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Improved miniaturised solid phase extraction

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Candish, E (2015) Improved miniaturised solid phase extraction. PhD thesis, University of Tasmania.

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Abstract

The thesis focuses on the development of miniaturised solid phase extraction (SPE)
technologies for the rapid and effective processing of complex biological samples prior
to mass spectrometry (MS) analysis.
The first section focuses on the format and operation of miniaturised solid phase
extraction devices. The existing technology was queried and improved for a more
efficient operation. The miniaturised SPE technology, microextraction by packed
sorbent (MEPS), was explored as a representative format due to ease of operation. A
superior format of MEPS was developed that incorporates a two-way valve in the
syringe barrel for efficient sample and solvent introduction to the adsorbent bed.
Controlled directional flow (CDF)-MEPS allows fluid to be introduced directly into the
syringe barrel, bypassing the adsorbent bed entirely. Matching extraction workflows
demonstrated a reduction in carryover from 65% for conventional MEPS to only 1% for
CDF-MEPS. The developed technology was directly hyphenated with electrospray
ionisation (ESI)-MS and sharp, concentrated sample bands were revealed.
The second section of this thesis explores the concept of organic polymer monolith
adsorbents for improved miniaturised SPE. Polymer monoliths are widely described as
adsorbents for SPE but appropriate characterisation of physical characteristics is rarely
explored to probe any observed advantages and disadvantages over alternative
adsorbents. Fabrication of large surface area adsorbent involved a high percentage of
the crosslinking monomer, divinyl benzene (DVB), or the hypercrosslinking of preformed
polymer. Frontal analysis studied the adsorption of probes; anisole, phenol and
cortisone. Extraction performance was compared with conventional polymer particulate
adsorbents. The polymer monolith adsorbents demonstrated a clear advantage for the small probes, as a high extraction performance (high recovery) could be achieved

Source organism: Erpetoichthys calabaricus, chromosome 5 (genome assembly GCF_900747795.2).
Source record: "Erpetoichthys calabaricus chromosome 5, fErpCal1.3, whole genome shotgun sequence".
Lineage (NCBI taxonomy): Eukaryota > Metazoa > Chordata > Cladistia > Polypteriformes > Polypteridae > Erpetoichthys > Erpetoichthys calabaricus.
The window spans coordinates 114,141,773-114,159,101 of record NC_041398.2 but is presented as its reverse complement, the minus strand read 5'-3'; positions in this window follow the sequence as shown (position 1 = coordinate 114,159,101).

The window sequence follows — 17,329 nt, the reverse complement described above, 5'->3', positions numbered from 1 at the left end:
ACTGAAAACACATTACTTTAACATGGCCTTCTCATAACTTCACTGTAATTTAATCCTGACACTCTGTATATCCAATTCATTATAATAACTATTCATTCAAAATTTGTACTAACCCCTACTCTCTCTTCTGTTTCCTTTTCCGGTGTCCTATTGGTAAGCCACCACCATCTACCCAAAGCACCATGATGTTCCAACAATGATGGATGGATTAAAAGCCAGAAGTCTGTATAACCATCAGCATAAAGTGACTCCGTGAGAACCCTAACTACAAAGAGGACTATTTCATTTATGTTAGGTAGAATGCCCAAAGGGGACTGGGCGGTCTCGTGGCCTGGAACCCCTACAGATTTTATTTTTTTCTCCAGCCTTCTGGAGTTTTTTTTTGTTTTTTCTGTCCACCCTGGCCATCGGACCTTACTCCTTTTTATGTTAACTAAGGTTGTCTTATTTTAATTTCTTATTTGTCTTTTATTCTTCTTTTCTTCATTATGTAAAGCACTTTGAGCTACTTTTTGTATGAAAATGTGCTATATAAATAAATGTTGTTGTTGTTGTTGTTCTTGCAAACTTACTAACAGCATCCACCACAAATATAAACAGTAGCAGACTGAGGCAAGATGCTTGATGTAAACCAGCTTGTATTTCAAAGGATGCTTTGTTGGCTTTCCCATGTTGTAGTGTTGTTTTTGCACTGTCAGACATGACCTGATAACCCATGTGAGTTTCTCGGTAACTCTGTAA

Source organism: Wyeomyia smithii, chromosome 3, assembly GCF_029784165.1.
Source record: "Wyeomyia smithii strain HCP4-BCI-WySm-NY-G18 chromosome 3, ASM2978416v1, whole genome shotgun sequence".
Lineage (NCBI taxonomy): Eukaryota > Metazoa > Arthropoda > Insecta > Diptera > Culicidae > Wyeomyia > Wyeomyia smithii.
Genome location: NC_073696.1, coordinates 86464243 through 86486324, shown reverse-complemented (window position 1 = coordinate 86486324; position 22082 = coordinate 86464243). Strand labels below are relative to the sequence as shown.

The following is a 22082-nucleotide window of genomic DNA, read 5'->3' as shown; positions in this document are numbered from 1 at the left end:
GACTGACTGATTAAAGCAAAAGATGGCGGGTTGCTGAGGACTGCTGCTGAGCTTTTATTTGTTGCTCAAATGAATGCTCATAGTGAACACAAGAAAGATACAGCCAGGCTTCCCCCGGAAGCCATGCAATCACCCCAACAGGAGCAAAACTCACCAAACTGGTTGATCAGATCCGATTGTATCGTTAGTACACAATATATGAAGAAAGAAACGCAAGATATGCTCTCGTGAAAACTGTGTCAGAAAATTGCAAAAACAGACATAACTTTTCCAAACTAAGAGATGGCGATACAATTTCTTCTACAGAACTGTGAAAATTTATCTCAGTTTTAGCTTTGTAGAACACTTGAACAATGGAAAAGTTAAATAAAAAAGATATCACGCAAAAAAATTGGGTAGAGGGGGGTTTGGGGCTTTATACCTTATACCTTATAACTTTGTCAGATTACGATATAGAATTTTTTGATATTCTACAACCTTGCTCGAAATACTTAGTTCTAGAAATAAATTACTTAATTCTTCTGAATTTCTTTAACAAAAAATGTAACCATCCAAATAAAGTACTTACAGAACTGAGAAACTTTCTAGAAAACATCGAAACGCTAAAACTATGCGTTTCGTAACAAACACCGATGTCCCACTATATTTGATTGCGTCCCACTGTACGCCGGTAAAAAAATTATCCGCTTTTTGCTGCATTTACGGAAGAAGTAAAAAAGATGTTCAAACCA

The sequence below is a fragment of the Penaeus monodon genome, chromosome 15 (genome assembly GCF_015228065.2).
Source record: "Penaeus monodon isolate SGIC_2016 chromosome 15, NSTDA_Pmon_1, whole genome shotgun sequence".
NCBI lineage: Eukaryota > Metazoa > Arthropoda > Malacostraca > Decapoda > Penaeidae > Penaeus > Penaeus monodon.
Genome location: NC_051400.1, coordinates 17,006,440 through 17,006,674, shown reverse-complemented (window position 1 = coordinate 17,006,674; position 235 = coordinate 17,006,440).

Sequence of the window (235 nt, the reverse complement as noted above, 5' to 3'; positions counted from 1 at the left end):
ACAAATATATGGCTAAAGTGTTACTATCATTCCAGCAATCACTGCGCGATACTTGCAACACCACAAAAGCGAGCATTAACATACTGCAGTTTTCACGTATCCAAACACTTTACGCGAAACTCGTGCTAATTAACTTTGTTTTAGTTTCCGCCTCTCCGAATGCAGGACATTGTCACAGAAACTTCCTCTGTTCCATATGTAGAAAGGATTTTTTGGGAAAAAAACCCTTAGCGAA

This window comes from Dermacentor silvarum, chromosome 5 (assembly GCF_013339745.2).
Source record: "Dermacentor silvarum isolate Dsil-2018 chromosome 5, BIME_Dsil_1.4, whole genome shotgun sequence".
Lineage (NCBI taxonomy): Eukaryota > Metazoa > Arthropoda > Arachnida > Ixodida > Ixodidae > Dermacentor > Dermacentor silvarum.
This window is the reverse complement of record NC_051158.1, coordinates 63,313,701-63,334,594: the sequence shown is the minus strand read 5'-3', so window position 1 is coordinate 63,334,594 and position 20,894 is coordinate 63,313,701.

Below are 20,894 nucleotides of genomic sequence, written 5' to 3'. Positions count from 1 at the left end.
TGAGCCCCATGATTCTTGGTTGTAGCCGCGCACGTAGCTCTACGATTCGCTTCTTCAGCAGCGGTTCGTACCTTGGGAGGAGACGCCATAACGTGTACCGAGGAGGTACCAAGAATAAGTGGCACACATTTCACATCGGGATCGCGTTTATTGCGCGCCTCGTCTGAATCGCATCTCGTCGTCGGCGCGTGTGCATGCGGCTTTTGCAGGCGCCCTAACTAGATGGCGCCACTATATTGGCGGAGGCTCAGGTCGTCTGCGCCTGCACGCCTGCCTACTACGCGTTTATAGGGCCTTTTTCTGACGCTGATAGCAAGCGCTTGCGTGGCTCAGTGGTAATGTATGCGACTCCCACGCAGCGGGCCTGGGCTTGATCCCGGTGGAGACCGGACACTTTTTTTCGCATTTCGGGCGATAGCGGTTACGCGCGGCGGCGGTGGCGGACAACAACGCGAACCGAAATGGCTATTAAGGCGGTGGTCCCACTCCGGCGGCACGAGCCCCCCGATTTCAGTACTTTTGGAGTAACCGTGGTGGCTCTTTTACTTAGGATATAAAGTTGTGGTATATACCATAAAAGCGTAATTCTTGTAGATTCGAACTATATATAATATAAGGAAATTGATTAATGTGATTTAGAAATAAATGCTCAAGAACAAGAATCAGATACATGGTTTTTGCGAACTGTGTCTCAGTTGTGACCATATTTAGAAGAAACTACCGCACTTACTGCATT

independent of flow rate. Limited retention of cortisone was seen for both polymer
monolith adsorbents as the surface area was predominantly provided by micropores
inaccessible to the larger probe cortisone.
The size exclusion mechanism of the microporous large surface area poly(DVB) was
exploited as it presented a physical barrier restricting proteins from accessing the
adsorbent’s internal surface. A hydrophilic layer of poly(ethylene glycol) methacrylate
(PEGMA) was grafted to the residual vinyl groups of the poly(DVB) and their
suitability as restricted access materials was explored. PEGMA monomers with glycol
chain lengths of Mn 360 and 950 were studied. The external hydrophilic layer was
delicately balanced to prevent protein binding while preserving the hydrophobic
capacity and rapid analyte mass transfer. Sharp breakthrough curves confirmed that
both hydrophobic capacity and rapid analyte mass transfer were maintained for
poly(DVB)-g-PEGMA950, while the adsorbent displayed a substantial reduction in
protein binding. Ibuprofen was extracted from human plasma (diluted 20% v/v), using
both poly(DVB) and poly(DVB)-g-PEGMA950. The extracts were analysed by at-line
ESI-MS. The sample from prepared with the biocompatible poly(DVB)-g-PEGMA950
provided extracts with reduced protein content resulting in a more sensitive and
improved at-line ESI-MS analyses.

Item Type: Thesis (PhD)
Copyright Holders: The Author
Copyright Information:

Copyright 2015 the author

Additional Information:

Chapter 2 appears to be the equivalent of a post article finally published as: Candish. E. Gooley, A., Wirth, H-J., Dawes, P. A., Shellie, R. A. & Hilder, E. F. 2012. A simplified approach to direct SPE-MS. J. Sep. Sci. 35, 2399–2406
10.1002/jssc.201200466

Chapter 3 appears to be the equivalent of a post-print article finally published as: Candish, E., Wirth, H.J., Gooley, A. A., Shellie, R. A., Hilder, E.F., 2015, Characterization of large surface area polymer monoliths and their utility for rapid, selective solid phase extraction for improved sample clean up, Journal of Chromatography A, 1410, 9-18, 10.1016/j.chroma.2015.07.065

Date Deposited: 07 Jun 2016 02:15
Last Modified: 07 Jun 2016 02:15
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